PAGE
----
4. The greatest shortages in teaching materials and continuity of teaching are in the teaching of and in the Inari Sámi and Skolt Sámi languages. Both are listed among the world’s endangered languages. There have been 11 pupils receiving basic education in Inari Sámi in municipalities in the Sámi homeland, and four pupils receiving basic education in Skolt Sámi.
  5. More information on modern Sámi life and culture must be disseminated to the majority population in Finland – adults and schoolchildren alike – both at school and in broader publicity campaigns.
  6. Also, government support is needed for Sámi children’s and youth organisations and for youth work, Internet-based and otherwise, among Sámi adolescents. The Youth Policy Division of the Ministry of Education has taken a positive attitude to the development of Sámi youth work, evidenced by the fact that this is included in the Government’s Child and Youth Policy Programme of 2007.
  7. In social and family services, support for Sámi parents should be developed with special reference to the traumatic experiences some of them have had through assimilation policy in their childhood (e.g. boarding school). Also, the Sámi language and culture should be taken better into account in child welfare services and in child placements outside the home. The definition of the interests of the child in section 4 of the new Child Welfare Act (2008) provides for taking the ethnic and language background of the child into account, but very little practical efforts have been made to this end.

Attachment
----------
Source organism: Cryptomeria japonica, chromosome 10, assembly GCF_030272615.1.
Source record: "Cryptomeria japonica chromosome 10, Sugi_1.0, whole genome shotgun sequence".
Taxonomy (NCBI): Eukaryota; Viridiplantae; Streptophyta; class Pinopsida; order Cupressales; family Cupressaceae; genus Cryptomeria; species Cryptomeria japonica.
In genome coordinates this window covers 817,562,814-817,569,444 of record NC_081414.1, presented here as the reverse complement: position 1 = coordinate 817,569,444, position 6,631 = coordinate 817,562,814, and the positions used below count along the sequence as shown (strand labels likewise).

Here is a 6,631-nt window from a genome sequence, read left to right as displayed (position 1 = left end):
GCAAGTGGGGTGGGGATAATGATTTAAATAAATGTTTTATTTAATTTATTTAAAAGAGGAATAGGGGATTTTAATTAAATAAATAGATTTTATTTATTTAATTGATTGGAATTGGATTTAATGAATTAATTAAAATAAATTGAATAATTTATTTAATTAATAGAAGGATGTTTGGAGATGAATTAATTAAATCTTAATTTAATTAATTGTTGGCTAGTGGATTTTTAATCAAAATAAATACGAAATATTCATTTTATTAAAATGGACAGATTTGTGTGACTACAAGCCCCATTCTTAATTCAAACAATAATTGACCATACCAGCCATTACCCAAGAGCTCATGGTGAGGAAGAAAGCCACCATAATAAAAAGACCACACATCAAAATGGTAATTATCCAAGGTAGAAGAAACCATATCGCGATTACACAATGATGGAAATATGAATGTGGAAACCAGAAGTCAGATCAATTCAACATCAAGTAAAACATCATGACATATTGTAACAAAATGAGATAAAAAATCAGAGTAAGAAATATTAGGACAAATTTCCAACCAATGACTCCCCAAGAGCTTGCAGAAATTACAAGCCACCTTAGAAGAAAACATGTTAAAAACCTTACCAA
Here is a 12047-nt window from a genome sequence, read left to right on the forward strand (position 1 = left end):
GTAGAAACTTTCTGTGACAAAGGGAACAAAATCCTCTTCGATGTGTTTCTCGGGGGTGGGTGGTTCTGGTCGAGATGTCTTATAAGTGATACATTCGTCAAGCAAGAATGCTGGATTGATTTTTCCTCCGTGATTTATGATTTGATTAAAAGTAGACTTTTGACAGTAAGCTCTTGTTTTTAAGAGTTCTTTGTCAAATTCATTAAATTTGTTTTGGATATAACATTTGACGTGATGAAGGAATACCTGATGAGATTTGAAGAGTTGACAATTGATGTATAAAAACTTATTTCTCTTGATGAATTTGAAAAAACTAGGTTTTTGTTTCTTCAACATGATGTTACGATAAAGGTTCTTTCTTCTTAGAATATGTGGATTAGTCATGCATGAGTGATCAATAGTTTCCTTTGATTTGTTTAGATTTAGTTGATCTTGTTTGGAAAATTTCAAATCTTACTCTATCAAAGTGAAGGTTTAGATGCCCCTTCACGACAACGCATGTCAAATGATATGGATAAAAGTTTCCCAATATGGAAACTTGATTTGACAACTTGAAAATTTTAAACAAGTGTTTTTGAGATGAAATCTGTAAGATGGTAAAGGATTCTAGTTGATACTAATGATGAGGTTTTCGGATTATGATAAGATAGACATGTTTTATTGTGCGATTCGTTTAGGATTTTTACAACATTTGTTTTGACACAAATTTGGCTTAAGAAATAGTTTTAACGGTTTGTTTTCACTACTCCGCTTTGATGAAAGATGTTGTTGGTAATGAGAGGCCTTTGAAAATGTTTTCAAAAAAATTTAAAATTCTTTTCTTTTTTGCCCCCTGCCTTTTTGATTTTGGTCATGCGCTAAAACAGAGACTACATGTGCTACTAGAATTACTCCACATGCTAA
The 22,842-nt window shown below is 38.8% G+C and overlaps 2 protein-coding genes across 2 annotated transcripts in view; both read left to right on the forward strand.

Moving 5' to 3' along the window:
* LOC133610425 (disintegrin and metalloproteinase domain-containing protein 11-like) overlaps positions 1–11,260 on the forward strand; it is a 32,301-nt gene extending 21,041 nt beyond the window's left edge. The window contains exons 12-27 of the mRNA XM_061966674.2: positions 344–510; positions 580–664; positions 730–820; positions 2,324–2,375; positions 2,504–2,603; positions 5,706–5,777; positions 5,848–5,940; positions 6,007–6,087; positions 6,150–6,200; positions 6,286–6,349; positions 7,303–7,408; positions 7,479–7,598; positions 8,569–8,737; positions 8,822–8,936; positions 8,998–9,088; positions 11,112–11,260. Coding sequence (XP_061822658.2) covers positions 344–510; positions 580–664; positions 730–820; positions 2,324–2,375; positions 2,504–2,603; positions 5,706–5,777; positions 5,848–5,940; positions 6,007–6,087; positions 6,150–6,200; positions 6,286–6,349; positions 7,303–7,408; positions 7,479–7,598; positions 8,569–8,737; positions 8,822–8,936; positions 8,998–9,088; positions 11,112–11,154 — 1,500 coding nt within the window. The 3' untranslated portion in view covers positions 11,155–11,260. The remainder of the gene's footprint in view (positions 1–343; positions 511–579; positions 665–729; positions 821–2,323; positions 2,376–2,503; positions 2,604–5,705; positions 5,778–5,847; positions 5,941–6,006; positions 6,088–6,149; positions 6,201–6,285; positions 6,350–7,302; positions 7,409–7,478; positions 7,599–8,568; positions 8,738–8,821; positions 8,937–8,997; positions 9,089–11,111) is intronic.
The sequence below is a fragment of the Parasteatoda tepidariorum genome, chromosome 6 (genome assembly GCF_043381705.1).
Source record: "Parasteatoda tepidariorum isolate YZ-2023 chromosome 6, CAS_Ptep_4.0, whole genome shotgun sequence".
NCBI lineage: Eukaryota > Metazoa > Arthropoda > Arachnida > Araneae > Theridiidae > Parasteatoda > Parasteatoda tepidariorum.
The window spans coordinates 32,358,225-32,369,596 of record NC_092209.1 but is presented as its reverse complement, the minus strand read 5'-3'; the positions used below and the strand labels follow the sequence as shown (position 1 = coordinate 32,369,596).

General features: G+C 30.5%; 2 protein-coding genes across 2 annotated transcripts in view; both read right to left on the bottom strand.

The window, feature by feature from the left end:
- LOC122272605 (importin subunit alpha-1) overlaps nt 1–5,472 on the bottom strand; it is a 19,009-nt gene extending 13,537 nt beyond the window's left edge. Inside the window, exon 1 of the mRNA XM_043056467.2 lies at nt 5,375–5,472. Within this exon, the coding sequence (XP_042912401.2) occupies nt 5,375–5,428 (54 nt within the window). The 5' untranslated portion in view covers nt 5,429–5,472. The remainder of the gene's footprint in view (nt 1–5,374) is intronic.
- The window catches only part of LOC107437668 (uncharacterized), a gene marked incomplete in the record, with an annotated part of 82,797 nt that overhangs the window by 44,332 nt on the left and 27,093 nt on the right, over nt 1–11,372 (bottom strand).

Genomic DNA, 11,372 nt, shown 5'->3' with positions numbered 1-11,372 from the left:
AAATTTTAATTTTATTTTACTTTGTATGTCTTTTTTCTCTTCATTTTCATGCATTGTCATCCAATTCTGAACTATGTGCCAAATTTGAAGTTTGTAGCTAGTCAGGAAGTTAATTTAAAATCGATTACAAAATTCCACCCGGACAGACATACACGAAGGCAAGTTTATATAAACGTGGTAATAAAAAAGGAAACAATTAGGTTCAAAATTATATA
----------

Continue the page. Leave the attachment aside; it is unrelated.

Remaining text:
The Ombudsmen for Children of Finland, Sweden and Norway have applied to the Youth Committee of the Nordic Council of Ministers for funding to jointly hire a coordinator for the rights of Sámi children. So far, no positive funding decision has been received. The Ombudsmen for Children of Finland, Sweden and Norway will next discuss the matter at their meeting in Copenhagen at the beginning of next June. The aim is to find a joint solution.

My wish is for the Special Rapporteur to recommend that States allocate funding to the strengthening of cooperation between the Ombudsmen for Children of Finland, Sweden and Norway in the area of the rights of Sámi children. Our joint survey forms an excellent foundation for this, and all the Ombudsmen for Children are willing to undertake action in this area.

I have noticed discussion in the Norwegian Sámi Parliament about the idea to set up the office of a separate Sámi Ombudsman for Children.  I am personally not in favour of this, as it would unnecessarily decentralise the supervision of the rights of children. The rights of children of indigenous peoples must be taken into account and mainstreamed as part of the general system of supervising the rights of children in these countries. The Ombudsmen for Children of Finland, Sweden and Norway are very much in favour of continuing to consider and strengthen the perspective of Sámi children in their work.

Jyväskylä, 29 April 2010

Maria Kaisa Aula 
Ombudsman for Children